A week in Transylvania

A few weeks ago, when people could still get out of the houses, when everything was still normal, we set off on the road through the mountains of Romania. I was kind of longing for my dearest country, to walk its paths up there and feel their energy and vibrations, after some years abroad. You know what they say, there is no place like home.

We made the first stop in Brasov, on the mountain roads; you could feel in the ears the air pressure as we advanced higher, towards the tall peaks, passing by the trees and the pine trees, as they began to slowly turn green; above, on the highest peaks there were white, smooth surfaces, shining in the March sunlight. The cold, clean air, way to too clean and refreshing, blessing your lungs and clearing your brain; it was such a pleasant feeling.

We had arrived around noon; I have always been delighted by the architecture of Brasov, of Transylvania in general, the shape of the houses, the windows, the diversity of colors and the eyes coming out of the large, red, brown roofs, almost looking at you, the decorations of the imposing big buildings, in German style.

The air feels different there than down south; maybe the feeling that the mountains are closer, that you are in the middle of them, that man has made a home in the wild, is once a bit comforting; we have created cities on the highest peaks, we have crossed difficult paths.

The next day we went to Bran Castle, of course we couldn’t miss it. Unfortunately, it was closed, as expected, because of Covid-19. We could at least look at it from the outside, look at his old walls, the legend that inspired so many Hollywood movies and scenarios. Every time I’ve told my foreign friends that Dracula was a real person, they were looking at me a little weird: “Ah, yes, he was a vampire!” Hmm, not really, but just as thirsty for blood for sure. We’ve tried to find an open restaurant, but we couldn’t, everything was closed. At least it was warm outside, we could walk around and take some nice pictures. Through the wilderness that was to come in a few weeks, we’ve found a very friendly little puppy that kept us company for a little while.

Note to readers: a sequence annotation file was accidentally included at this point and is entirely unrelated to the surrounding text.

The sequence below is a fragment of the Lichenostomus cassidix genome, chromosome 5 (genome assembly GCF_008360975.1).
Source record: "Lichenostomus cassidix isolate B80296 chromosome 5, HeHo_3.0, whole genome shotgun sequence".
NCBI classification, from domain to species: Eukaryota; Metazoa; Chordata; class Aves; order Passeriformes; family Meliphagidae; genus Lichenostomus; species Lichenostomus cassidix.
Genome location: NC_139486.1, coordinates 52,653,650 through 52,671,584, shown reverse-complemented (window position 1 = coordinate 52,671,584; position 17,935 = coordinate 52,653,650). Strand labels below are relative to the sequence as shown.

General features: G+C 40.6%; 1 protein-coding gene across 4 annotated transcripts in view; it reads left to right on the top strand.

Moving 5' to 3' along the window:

After a few days in Brasov, we left for Sibiu. The city founded in the twelfth century exudes beauty, history and antiquity. From the narrow, colorful, cobbled streets, to the large markets, with huge turrets and clocks, Sibiu is an architectural jewel without a doubt. Going through its twisted streets, it transports you into other centuries, long gone with other stories and other characters; the sun sets slowly over the horizon, the Bridge of Lies remains illuminated by the large lanterns, wrapped in a golden light, of historical film. You feel surrounded by a unique scenario, which makes you reflect on life itself, who you are, where you come from and what you are heading for, or it was only me…

Sighișoara (Schäßburg in German) was the next stop. The origin of the fortress dates back to Roman times, later becoming a German city, being one of the best preserved medieval cities, under UNESCO patronage. It was the birthplace of Vlad Țepeș as well, known as Count Dracula mentioned earlier. The name was given by Vlad himself, in a 1431 document, before getting the name Civitas de Seguswar. Sighisoara wasn’t one of the richest German cities, but it became the most popular, probably due to the high towers, narrow streets, the School Stairs; the magnificent views, the old churches, the colorful houses, all of them taking you in a journey back in time, to past centuries.

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